I have to admit that I’m finding being self-employed really quite liberating. While I’m working as hard as I ever did, for the most part, I’m able to focus my attentions on those things I want to do, on the courses and materials that I want to develop and which I know can be most helpful to others. I can still however find myself prone to falling victim to that old equation that lays out the conditions in which stress and anxiety can flourish.

What am I talking about, well it’s

a) An over-evaluation of the scale of the problem, or of the risk it entails


b) An under-evaluation of my ability to cope, or of the resources I think I have at my disposal

Put another way, when I find myself somehow stuck on an issue, I can become frustrated, unable to see a way around it, through it, or over it. The problem can begin to appear larger and more significant, and the bigger it appears to be, the more I think about it, until it seems to dominate everything around it. It can be as though I’m stuck in the “Problem Box”, with the problem all around me, and with no apparent way out.

stick person on box

In such a situation, it’s possible to feel helpless. It can seem as though there’s nothing you can do to escape, no way of overcoming the problem, and you can feel not only helpless, but useless.

However, that old equation isn’t a statement of how things necessarily are, or of how they have to be, but it’s merely one potential way in which you and I can experience any situation. So, what can I do to more accurately and helpfully re-evaluate both the scale of the issue and the resources that I can bring to bear?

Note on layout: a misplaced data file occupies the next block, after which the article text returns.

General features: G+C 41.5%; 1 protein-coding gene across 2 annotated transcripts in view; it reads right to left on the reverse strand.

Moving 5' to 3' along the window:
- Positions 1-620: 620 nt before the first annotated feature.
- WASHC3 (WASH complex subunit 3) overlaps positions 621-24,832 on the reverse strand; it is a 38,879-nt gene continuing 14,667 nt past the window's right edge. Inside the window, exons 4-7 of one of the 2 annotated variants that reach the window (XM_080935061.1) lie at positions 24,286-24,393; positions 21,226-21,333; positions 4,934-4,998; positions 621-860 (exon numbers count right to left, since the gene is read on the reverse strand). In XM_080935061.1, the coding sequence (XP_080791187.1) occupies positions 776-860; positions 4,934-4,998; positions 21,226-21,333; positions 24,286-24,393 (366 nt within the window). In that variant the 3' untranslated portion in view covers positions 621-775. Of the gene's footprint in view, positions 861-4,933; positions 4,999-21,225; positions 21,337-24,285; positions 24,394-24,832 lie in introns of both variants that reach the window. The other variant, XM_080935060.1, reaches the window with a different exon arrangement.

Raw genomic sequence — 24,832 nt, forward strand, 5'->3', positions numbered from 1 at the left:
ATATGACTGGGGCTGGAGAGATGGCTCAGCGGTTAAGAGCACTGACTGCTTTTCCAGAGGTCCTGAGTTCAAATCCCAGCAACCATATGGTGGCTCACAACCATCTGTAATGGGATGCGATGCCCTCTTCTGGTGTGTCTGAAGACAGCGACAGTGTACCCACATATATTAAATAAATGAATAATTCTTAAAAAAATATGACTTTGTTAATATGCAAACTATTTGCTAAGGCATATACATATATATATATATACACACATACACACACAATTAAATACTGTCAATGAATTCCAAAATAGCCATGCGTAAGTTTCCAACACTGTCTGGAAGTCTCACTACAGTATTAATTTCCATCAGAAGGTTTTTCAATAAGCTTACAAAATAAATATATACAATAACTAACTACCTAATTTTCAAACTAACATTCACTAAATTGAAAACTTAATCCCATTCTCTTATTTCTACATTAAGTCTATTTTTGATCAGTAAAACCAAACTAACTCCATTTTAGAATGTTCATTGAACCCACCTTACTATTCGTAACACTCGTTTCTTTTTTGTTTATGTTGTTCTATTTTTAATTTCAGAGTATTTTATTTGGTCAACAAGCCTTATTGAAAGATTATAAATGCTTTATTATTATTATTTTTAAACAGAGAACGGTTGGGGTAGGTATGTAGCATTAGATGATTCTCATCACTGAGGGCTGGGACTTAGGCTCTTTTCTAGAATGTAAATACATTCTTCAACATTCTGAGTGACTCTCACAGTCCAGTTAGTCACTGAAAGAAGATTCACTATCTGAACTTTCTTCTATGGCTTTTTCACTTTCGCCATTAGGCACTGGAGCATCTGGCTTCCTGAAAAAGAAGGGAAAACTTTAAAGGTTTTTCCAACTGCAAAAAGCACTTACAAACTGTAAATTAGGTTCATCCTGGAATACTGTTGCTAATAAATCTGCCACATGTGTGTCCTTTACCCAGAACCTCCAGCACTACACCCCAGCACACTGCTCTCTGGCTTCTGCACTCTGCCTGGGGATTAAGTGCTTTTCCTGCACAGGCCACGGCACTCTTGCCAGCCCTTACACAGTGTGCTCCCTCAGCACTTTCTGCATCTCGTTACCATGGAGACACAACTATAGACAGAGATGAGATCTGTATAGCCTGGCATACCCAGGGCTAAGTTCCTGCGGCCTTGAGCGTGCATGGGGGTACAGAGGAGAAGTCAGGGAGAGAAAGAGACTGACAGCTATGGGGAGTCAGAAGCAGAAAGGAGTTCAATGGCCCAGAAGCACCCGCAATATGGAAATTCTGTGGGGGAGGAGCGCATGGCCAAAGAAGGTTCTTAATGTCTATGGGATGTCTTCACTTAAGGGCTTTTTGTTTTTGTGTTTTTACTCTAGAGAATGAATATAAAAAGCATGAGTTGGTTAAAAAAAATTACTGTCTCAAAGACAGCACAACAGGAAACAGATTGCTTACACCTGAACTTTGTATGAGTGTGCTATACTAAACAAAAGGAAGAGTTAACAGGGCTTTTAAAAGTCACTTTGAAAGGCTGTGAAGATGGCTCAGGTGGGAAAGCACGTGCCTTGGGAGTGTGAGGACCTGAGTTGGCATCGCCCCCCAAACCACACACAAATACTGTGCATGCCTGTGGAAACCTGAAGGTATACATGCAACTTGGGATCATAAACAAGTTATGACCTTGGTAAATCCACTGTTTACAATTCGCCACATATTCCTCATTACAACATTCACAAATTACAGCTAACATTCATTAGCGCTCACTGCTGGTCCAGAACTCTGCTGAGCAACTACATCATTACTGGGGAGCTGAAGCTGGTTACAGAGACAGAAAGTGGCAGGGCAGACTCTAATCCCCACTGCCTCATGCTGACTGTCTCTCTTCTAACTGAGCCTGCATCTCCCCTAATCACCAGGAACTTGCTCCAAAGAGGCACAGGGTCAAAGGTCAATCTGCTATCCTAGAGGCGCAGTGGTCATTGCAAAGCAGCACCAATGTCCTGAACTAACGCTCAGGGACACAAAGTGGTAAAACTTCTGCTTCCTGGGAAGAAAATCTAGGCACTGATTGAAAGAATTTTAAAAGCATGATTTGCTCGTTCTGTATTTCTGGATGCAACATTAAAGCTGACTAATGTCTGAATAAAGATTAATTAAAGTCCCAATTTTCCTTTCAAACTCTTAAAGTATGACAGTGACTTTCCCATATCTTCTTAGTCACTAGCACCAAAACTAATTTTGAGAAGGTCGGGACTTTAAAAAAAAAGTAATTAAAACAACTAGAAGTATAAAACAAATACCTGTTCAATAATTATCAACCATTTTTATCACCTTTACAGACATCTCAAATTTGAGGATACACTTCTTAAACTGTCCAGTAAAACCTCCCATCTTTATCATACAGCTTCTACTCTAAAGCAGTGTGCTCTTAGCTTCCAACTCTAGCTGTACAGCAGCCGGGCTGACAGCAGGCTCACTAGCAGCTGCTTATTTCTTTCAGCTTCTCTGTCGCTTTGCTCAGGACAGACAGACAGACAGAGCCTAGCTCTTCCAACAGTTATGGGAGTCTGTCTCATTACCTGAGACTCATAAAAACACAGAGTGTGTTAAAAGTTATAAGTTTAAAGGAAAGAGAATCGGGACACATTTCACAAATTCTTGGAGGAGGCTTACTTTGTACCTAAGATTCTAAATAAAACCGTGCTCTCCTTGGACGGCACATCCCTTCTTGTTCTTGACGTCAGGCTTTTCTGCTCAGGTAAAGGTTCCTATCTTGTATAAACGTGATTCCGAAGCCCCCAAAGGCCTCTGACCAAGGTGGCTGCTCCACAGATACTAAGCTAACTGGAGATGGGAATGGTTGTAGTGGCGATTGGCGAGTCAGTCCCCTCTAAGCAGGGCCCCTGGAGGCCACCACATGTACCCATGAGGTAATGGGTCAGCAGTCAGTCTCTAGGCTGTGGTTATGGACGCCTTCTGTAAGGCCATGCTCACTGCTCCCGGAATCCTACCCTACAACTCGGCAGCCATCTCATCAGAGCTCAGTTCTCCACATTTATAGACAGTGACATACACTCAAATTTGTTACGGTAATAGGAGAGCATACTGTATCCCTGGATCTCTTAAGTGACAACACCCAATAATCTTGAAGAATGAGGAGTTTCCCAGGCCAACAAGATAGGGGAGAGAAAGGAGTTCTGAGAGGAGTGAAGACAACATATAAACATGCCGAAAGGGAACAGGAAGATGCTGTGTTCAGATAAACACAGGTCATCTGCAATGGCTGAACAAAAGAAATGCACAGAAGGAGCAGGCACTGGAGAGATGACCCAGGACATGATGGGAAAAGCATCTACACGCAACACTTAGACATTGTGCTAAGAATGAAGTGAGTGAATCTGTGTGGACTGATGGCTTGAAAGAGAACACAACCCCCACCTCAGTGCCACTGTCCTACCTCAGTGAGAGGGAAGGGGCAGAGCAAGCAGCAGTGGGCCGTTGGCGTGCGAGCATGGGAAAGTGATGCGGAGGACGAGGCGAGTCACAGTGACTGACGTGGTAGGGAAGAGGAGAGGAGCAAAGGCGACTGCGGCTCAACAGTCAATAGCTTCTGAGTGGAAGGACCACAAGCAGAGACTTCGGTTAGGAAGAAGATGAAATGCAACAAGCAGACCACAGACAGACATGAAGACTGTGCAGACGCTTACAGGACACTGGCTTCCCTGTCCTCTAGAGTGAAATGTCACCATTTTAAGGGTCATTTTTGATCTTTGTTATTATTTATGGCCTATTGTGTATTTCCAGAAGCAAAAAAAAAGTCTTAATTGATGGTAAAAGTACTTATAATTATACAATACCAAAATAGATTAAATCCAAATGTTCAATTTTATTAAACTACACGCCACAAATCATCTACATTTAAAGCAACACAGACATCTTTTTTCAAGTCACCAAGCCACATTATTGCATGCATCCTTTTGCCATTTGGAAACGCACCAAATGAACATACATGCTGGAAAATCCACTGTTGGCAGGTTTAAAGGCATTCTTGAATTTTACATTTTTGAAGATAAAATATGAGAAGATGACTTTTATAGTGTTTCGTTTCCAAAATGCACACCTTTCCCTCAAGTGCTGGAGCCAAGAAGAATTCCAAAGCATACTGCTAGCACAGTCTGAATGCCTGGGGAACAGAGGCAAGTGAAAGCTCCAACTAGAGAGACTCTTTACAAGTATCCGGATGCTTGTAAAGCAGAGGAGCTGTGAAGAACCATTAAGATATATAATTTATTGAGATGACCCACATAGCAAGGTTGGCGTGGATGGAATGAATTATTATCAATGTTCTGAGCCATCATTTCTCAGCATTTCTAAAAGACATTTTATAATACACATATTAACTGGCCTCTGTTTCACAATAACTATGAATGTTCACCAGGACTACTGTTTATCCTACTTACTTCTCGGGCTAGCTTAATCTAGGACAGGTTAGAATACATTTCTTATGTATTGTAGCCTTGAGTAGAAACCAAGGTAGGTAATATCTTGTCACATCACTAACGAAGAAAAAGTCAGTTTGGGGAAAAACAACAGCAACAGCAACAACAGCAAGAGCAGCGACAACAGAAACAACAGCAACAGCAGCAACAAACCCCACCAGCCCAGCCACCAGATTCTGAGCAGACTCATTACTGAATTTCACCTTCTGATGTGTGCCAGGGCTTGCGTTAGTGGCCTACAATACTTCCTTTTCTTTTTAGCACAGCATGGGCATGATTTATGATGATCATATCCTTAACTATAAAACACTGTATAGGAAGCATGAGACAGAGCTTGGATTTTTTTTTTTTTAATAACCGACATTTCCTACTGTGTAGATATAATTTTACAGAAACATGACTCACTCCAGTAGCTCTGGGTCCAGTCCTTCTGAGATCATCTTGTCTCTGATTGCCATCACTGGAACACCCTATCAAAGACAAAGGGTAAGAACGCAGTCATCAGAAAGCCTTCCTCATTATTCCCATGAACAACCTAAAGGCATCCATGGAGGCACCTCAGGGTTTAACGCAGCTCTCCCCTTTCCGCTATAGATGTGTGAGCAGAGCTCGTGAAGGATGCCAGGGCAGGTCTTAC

Well one very powerful tool that’s simple to use is distance, be it physical, temporal, or indeed, imaginative.

Simply recognising when you’re stuck in the Problem Box creates the opportunity for change. As soon as you’re aware that you’re feeling “stuck”, you can smile to yourself because you’ve created a choice point, a moment when you can choose to step out of the hallucination you’ve fallen victim to. Just stepping away, taking a few longer, deeper breaths, going off to do something fun or relaxing, you can give your brain the space in which to re-engage with the situation in a more open and creative manner. In all likelihood you’ll return to the issue having positively reappraised its scale and challenge. Even if it’s still a significant issue, you’ll have come up with positive ways of addressing it, feeling more balanced, in control and confident.

Or of course, you can choose to play with the situation a little more playfully, just as I used to have my daughter do when a situation left her feeling overwhelmed. In such circumstances I’d get her to stand on her bed, imagining there, way down below was that other, currently less resourceful her, who was stuck in the “problem”. Up here in the clouds she couldn’t feel the frustration and powerlessness, instead she had a much more positive and broader sense of her world. She could put the issue in perspective, recognising all the good things that were going on, and identifying all the resources available to her. With these in hand she was able to develop possible ways of redefining and managing the “problem” that simply weren’t available to the girl way down below. She was then able to then take all these newly identified resources and options back down to that other version of her, empowered and ready to once again take control of the situation.

girl on bed

So, if you or those around you find yourselves trapped, experiencing the problem as overwhelming and your capacity to cope as insufficient, why not have a go at stepping away, or at getting some physical distance between you and it. But be warned, deciding to stand on beds, chairs, or any other item of furniture is your decision and your risk, I never told you to do it!

All the very best,